One of the most often asked questions I get is “How do you actually do it? How do you get everything done for three kids in a day?” The question isn’t a hard one, but it isn’t a simple one either. Every day is different, but we have a basic plan that we use as a pattern for our days.
My morning begins with a whine. My puppies in the kennel need letting out. It’s my husband’s job to get them out and if I ever feel a twinge of guilt all I have to do is remember how short puppyhood is compared to the years I spent nursing and rocking the midnight hours away. I soon follow him to the kitchen where we drink coffee and talk, check the computer and calendars and synchronize our day.
(6:00 am to 7:30 am)
The kids stumble out of bed. They can have screen time before 8:00 if they wish so they usually get a few games in along with breakfast and getting dressed.
School is officially starting so screens go off. We go over the calendar and I tell them what to focus on in each of their five subjects: Language Arts, Math, History, Science, and Spanish. I’m very flexible with what they work on as long as they have something for Friday presentations from each subject. Every Friday night they do a show-and-tell with their dad. This keeps him up to date, helps the kids review, and helps me see if there are any weak spots that need emphasizing the next week.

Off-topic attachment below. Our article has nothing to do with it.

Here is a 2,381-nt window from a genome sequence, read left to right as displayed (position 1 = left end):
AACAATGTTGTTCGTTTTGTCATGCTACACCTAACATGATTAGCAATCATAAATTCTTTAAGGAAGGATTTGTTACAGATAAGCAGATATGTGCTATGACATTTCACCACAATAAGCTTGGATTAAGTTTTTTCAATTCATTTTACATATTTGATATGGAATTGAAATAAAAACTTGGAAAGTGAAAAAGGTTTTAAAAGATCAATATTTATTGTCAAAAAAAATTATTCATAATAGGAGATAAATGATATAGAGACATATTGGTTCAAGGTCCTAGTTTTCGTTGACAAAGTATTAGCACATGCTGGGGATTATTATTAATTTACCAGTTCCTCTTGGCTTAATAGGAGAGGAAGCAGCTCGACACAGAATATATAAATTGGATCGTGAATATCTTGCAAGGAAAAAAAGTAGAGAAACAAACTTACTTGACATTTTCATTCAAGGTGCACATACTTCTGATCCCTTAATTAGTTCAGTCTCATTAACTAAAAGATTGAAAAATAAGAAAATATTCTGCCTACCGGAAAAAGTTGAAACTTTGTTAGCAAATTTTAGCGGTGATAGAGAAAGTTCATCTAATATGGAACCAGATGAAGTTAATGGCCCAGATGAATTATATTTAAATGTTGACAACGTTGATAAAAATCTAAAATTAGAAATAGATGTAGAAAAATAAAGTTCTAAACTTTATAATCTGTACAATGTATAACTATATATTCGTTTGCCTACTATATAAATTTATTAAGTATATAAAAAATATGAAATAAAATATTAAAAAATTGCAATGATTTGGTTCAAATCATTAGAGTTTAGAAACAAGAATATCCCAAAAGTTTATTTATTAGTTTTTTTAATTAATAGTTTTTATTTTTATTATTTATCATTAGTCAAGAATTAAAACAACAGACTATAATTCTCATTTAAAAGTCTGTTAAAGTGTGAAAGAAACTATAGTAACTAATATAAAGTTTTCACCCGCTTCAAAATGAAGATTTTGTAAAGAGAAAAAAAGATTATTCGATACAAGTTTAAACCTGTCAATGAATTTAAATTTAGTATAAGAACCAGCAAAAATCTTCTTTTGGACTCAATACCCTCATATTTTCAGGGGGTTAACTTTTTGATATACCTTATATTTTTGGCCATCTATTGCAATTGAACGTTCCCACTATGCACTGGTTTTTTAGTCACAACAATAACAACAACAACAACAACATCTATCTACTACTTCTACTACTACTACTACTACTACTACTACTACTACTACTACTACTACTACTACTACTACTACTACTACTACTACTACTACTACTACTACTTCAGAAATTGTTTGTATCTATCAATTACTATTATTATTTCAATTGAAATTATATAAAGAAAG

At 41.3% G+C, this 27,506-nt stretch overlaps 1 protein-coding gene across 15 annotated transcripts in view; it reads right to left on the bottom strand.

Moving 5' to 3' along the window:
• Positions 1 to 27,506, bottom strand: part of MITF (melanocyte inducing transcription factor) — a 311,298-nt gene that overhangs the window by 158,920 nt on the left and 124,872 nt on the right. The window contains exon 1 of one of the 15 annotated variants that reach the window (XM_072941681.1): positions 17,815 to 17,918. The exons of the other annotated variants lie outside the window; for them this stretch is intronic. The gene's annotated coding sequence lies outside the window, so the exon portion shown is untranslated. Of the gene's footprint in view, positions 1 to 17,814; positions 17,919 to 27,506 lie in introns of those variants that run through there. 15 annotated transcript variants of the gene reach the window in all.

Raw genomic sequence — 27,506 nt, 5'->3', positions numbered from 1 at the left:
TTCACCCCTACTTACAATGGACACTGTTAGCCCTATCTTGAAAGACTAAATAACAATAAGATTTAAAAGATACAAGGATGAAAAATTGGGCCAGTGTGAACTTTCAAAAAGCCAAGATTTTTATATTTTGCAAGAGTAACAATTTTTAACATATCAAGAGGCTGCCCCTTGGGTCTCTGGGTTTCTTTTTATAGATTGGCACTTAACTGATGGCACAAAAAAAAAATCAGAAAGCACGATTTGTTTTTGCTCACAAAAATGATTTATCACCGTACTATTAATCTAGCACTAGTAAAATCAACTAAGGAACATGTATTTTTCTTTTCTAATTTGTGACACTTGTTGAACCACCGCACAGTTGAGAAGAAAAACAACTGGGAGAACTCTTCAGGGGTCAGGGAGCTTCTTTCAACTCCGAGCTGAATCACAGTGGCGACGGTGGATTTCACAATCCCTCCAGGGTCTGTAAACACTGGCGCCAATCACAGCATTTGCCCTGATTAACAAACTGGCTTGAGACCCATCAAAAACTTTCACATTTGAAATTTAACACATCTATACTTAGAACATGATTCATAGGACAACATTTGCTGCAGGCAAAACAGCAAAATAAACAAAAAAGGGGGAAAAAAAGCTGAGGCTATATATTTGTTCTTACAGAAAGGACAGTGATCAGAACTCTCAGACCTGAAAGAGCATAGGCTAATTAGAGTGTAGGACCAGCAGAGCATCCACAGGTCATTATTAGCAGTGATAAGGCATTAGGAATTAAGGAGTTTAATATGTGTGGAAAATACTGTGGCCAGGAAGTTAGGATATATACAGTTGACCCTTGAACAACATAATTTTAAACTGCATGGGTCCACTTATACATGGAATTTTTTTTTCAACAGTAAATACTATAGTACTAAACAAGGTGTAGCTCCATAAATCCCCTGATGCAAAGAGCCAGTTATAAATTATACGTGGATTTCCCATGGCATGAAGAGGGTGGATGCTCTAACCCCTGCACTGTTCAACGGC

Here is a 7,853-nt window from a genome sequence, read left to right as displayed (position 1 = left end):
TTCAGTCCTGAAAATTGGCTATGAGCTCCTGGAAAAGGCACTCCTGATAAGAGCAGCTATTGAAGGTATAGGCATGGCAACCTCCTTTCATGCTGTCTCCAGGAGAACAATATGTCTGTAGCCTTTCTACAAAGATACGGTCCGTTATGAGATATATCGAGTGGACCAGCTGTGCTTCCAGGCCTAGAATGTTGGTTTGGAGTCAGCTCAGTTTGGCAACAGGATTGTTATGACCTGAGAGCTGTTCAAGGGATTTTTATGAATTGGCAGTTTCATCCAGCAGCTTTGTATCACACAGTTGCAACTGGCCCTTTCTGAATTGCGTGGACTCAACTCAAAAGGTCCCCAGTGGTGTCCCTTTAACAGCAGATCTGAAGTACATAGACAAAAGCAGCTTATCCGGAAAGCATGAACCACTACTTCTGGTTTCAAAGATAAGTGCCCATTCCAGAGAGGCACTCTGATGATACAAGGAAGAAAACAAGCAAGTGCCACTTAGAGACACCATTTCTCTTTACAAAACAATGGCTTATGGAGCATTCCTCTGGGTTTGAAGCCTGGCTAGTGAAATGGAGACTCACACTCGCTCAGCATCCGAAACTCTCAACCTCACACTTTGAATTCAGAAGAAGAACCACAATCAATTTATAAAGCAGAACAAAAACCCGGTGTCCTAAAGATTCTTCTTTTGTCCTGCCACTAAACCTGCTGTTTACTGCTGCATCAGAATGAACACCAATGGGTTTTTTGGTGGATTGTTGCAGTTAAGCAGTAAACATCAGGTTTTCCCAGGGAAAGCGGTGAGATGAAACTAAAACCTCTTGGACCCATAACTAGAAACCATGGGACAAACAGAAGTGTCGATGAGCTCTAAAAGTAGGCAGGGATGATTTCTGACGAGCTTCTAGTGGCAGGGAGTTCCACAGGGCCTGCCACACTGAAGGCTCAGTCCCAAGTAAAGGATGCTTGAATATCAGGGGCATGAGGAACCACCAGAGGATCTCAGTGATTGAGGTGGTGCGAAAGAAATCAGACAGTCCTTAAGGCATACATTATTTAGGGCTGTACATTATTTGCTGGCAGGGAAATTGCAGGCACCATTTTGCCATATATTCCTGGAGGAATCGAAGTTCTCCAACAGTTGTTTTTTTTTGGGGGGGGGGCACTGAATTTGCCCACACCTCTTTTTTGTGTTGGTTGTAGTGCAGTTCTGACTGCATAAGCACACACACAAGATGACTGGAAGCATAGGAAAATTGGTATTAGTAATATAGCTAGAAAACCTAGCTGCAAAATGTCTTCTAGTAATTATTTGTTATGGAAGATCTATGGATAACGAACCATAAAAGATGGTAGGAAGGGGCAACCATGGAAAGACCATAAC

I spend my time helping where needed and when things are running relatively smoothly I do reading time with my youngest. We curl up on the couch or on her bed with books I read to her and books she reads to me. We cover history, science, and language arts lessons in one lump.
(Noon or there about)
Lunch and an educational show. We rotate between documentaries and PBS shows but I have been known to break out the Wii on very cold days. Video games that cause them to break into a sweat can be a treat and help them to burn off some energy.
We tie up anything left undone and begin projects. Projects can be structured science projects or unstructured lego building. Board games are also allowed. I spend this time usually cleaning the house and I usually recruit them for a few chores too.
School is done. This is more for me than them. On days when our lists have very few check marks, I tend to want to push the kids to work longer, but this isn’t good for them or me. It’s very important that we all feel free to relax. This is time for winding up chores and prepping for tomorrow a bit. I will make them practice their instruments now if they haven’t during the day.
This is the framework for my homechool that my husband and I worked out at the beginning of this semester. I wrote about it in the post “Regaining My Balance.” We often have field trips and classes scheduled in the middle of the day instead of just curriculum, but we always default to this schedule. So far, this has been working very well for us and I hope it continues, but I’ll take a moment to reflect and correct the system later. I have found that my systems won’t last much past a semester before both the kids and I get restless. I don’t think of this as a failing system, rather a system that has become stale. None of us like to be slave to a system and finding what works for us is one of my favorite things about homeschooling.